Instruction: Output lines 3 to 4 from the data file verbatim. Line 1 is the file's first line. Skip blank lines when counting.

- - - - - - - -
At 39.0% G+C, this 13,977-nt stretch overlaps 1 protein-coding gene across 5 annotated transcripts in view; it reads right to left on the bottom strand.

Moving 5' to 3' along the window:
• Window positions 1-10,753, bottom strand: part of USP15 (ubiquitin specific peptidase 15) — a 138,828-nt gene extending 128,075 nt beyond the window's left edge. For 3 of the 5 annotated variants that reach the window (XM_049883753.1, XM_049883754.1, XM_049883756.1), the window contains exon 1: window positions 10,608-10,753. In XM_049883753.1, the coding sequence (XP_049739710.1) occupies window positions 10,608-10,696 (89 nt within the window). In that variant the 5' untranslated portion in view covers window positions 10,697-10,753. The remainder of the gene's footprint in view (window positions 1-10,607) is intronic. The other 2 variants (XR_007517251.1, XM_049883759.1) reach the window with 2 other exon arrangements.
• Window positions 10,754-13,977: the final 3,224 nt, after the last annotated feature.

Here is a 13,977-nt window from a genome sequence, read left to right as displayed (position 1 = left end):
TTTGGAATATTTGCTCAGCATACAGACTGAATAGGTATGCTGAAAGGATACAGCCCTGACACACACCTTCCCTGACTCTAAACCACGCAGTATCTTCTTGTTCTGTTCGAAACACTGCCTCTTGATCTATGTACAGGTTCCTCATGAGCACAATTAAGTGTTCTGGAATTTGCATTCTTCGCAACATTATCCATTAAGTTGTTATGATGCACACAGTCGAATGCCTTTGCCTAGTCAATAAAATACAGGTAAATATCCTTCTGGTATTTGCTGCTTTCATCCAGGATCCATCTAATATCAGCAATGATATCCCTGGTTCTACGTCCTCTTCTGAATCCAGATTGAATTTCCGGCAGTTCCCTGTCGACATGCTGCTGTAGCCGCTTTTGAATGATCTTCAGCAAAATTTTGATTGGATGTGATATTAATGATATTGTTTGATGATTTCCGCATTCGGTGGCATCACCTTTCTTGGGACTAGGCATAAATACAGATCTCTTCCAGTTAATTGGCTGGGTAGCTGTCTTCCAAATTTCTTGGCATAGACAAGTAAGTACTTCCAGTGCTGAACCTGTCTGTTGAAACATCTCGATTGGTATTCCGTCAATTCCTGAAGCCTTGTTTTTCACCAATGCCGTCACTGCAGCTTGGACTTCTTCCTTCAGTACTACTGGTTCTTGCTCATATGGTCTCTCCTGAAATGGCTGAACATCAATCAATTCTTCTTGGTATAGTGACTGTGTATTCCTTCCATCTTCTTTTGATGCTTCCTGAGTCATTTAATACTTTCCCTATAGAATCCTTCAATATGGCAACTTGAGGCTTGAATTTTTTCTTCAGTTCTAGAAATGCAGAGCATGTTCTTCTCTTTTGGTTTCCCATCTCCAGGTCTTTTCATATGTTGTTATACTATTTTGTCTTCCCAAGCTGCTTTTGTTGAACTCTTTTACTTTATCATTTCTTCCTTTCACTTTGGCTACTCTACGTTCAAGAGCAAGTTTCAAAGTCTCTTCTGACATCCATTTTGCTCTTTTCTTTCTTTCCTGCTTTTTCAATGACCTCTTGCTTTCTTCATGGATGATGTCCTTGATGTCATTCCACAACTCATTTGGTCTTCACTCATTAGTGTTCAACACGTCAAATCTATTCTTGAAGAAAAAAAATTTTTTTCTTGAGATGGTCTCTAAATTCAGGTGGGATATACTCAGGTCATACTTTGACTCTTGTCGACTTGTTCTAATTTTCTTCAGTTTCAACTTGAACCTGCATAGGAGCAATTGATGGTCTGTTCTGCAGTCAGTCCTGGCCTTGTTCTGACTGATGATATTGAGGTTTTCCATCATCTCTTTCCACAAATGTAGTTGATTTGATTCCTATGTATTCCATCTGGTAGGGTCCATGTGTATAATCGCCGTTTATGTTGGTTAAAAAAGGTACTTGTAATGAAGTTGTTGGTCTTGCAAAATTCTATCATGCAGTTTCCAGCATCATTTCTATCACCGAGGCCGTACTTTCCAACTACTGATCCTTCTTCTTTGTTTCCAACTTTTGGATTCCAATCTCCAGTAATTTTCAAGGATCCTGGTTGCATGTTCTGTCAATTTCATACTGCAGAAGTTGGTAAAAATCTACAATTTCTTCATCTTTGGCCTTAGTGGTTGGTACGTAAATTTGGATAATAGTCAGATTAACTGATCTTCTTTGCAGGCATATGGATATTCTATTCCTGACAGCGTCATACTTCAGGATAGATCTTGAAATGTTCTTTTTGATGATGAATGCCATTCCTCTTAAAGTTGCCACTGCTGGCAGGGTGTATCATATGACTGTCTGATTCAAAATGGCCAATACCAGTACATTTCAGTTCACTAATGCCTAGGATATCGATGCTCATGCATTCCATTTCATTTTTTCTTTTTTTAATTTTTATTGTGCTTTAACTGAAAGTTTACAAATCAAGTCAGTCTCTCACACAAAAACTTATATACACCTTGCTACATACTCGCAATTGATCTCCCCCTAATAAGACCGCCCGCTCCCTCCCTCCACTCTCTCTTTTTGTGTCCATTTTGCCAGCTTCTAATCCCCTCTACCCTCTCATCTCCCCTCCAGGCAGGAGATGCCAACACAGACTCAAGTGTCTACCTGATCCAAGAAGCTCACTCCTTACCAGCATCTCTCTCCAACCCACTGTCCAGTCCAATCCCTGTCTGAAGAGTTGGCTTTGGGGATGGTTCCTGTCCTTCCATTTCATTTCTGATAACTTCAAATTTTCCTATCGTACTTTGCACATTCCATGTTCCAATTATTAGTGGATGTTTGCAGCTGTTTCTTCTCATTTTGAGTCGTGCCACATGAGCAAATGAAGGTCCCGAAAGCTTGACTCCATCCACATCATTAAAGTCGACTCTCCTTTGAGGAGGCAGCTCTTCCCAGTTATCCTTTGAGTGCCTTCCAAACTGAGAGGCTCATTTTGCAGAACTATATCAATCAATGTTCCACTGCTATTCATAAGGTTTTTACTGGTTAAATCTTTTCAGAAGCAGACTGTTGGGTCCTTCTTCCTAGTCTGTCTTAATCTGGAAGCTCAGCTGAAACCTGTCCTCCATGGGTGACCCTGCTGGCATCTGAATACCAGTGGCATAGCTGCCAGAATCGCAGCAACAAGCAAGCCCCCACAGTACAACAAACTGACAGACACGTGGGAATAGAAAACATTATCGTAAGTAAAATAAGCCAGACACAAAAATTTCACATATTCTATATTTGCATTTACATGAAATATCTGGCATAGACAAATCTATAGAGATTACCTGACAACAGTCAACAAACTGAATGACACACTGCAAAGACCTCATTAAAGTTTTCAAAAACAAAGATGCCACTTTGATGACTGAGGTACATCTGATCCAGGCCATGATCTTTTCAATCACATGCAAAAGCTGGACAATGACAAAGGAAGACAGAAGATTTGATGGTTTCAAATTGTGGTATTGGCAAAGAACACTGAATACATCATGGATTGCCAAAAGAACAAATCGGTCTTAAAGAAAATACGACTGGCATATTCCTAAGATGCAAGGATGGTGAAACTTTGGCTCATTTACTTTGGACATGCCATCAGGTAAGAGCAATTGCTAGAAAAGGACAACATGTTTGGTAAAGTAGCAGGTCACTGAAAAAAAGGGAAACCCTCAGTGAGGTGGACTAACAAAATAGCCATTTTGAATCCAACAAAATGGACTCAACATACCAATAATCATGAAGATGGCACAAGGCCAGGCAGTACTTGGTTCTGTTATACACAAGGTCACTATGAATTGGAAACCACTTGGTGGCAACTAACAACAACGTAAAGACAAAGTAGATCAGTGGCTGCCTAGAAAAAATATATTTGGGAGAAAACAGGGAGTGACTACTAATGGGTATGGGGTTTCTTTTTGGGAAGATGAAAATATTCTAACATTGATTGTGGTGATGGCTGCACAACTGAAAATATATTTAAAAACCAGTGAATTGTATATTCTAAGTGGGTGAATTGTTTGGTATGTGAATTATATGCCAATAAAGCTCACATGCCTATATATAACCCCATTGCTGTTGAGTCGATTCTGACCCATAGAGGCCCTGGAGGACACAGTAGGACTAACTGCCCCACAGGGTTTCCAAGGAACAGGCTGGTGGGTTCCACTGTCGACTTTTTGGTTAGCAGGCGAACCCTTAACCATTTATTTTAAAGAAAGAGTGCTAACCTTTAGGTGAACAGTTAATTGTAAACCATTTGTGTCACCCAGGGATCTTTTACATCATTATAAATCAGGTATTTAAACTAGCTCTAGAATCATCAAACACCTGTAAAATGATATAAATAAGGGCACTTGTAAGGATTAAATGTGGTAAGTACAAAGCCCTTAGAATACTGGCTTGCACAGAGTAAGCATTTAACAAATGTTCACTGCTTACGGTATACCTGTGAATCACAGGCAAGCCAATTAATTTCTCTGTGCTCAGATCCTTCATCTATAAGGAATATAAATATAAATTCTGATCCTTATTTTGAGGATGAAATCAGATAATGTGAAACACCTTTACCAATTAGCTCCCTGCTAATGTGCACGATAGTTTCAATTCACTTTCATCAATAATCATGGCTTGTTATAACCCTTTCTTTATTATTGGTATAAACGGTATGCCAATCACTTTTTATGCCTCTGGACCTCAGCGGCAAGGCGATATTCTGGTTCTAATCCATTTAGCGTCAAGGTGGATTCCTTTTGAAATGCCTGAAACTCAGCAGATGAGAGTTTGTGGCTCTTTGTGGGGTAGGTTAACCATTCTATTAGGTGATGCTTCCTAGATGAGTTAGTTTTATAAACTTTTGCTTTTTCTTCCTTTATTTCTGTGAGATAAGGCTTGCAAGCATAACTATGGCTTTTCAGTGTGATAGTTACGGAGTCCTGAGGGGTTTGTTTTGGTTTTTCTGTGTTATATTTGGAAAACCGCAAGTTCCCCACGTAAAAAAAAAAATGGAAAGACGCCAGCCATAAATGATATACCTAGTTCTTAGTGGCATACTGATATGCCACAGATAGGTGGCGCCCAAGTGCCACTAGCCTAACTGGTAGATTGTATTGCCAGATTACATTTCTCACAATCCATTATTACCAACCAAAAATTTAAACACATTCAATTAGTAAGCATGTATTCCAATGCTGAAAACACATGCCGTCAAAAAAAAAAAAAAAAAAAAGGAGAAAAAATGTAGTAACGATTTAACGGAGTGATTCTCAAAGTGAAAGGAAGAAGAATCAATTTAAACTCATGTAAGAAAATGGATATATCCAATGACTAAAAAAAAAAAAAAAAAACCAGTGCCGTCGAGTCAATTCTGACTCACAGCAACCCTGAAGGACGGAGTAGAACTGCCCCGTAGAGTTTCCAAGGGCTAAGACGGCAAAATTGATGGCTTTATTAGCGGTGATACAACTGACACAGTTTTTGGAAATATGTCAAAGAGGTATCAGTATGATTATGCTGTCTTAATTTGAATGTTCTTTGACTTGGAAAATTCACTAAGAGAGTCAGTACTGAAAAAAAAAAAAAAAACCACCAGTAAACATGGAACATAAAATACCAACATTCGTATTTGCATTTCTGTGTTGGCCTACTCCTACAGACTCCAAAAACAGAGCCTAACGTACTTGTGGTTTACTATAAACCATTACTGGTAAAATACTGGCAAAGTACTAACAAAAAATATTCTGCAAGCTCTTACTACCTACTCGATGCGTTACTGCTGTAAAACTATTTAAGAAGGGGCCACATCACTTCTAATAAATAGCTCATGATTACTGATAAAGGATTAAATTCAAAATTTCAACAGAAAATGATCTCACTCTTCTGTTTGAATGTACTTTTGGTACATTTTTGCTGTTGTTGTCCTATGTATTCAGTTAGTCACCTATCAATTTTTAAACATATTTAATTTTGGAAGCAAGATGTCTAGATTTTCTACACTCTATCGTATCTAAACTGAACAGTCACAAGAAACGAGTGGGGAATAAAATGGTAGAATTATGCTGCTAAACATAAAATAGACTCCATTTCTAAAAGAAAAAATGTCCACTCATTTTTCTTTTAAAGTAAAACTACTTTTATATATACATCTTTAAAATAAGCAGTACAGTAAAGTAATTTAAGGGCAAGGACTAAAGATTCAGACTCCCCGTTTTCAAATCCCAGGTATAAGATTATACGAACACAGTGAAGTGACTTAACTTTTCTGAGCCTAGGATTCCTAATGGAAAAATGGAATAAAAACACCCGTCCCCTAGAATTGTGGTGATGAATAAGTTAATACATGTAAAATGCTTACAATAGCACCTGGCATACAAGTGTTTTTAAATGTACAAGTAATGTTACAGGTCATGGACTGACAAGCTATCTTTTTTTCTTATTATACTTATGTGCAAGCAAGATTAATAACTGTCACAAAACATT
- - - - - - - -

• Window positions 1-10,753, bottom strand: part of USP15 (ubiquitin specific peptidase 15) — a 138,828-nt gene extending 128,075 nt beyond the window's left edge. For 3 of the 5 annotated variants that reach the window (XM_049883753.1, XM_049883754.1, XM_049883756.1), the window contains exon 1: window positions 10,608-10,753. In XM_049883753.1, the coding sequence (XP_049739710.1) occupies window positions 10,608-10,696 (89 nt within the window). In that variant the 5' untranslated portion in view covers window positions 10,697-10,753. The remainder of the gene's footprint in view (window positions 1-10,607) is intronic. The other 2 variants (XR_007517251.1, XM_049883759.1) reach the window with 2 other exon arrangements.
• Window positions 10,754-13,977: the final 3,224 nt, after the last annotated feature.